Carbon pricing is an opportunity, but revenue has to return to the provinces

Published in Winnipeg Free Press

Mark Cameron is executive director of Canadians for Clean Prosperity, and a former policy adviser to Prime Minister Stephen Harper.

Prime-minister-designate Justin Trudeau and his team could be forgiven for wanting a break after the long federal election campaign, but that is a luxury they will not have.

Within 40 days, the new prime minister and the premiers will face the challenge of presenting Canada’s action plan on climate change at the COP 21 United Nations conference on climate change in Paris. Furthermore, the Liberal platform calls for a federal-provincial meeting within 90 days to develop a new climate framework and emissions targets – an ambitious agenda, to say the least. Under the outgoing Conservative government, Canada was on track to miss its Copenhagen climate targets of 17-per-cent reduction below 2005 levels by 2020, just as the previous Liberal governments failed to meet our Kyoto targets.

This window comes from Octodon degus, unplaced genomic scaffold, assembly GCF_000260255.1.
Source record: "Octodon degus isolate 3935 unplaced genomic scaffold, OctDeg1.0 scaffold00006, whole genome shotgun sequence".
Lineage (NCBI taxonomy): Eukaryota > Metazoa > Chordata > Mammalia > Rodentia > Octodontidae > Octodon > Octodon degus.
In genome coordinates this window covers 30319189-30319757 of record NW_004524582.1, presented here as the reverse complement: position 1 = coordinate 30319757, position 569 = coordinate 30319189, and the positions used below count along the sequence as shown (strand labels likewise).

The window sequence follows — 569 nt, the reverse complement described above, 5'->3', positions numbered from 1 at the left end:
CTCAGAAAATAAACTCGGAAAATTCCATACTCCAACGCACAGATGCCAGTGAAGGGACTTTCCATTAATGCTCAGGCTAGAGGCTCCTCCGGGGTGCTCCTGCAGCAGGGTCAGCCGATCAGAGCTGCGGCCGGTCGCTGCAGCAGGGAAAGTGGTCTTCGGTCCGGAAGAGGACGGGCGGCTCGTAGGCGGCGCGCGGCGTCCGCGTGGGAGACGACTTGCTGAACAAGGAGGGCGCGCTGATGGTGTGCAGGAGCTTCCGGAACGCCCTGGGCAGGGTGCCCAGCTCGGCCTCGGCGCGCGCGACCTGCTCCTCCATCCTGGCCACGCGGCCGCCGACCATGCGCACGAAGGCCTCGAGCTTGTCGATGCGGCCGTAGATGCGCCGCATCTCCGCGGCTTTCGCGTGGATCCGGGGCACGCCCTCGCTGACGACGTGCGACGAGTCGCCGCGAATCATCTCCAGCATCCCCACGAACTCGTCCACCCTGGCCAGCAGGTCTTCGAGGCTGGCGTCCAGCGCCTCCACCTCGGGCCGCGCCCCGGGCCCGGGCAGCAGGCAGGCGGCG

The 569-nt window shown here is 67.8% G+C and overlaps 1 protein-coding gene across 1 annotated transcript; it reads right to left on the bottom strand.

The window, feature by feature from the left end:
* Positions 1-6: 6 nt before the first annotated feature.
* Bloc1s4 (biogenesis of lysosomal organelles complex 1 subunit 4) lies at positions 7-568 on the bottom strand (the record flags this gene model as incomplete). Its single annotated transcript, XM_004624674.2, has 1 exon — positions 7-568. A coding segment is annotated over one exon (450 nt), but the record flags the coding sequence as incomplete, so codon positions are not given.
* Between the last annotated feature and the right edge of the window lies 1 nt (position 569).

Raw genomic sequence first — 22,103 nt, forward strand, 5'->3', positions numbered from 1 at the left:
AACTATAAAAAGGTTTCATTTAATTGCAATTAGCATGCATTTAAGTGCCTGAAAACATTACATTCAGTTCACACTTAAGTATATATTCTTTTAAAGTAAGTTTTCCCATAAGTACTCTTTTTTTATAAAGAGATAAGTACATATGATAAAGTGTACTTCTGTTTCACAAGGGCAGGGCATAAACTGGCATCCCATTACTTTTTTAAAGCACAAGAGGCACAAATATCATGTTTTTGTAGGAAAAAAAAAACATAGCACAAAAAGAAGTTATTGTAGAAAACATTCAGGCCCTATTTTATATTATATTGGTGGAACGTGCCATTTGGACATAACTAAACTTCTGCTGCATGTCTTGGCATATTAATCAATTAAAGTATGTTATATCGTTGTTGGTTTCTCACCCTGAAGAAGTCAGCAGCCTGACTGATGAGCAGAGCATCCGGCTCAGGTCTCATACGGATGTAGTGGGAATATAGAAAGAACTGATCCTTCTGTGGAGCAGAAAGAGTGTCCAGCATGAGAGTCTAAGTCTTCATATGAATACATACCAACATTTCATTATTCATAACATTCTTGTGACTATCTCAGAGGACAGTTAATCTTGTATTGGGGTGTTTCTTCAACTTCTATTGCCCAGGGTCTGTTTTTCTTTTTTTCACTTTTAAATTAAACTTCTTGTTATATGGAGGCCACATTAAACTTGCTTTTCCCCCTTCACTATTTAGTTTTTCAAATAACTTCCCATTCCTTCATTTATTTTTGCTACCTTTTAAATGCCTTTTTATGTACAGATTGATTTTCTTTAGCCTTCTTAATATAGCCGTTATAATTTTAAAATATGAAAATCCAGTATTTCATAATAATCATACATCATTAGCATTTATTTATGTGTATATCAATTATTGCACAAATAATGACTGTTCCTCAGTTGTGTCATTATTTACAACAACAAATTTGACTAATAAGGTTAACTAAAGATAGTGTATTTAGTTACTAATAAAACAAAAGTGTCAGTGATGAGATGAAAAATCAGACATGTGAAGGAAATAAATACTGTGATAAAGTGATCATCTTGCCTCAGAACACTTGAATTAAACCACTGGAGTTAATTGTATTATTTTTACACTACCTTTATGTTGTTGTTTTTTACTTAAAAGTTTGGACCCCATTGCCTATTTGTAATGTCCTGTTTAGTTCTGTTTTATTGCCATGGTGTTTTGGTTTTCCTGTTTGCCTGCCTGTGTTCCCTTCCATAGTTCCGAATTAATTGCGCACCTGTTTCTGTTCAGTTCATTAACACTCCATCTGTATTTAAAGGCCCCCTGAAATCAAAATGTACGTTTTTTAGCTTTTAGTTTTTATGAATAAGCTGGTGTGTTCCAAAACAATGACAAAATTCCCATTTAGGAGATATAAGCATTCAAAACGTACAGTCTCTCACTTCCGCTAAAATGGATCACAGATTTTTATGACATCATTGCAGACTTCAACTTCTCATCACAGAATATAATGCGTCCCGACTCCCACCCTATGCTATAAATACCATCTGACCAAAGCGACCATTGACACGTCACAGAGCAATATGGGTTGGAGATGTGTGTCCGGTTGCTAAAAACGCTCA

Setting impressive targets and failing to meet them has become an unfortunate Canadian tradition. As Mr. Trudeau himself has said,

“What we need is not ambitious political targets. What we need is an ambitious plan to reduce our emissions in the country.”

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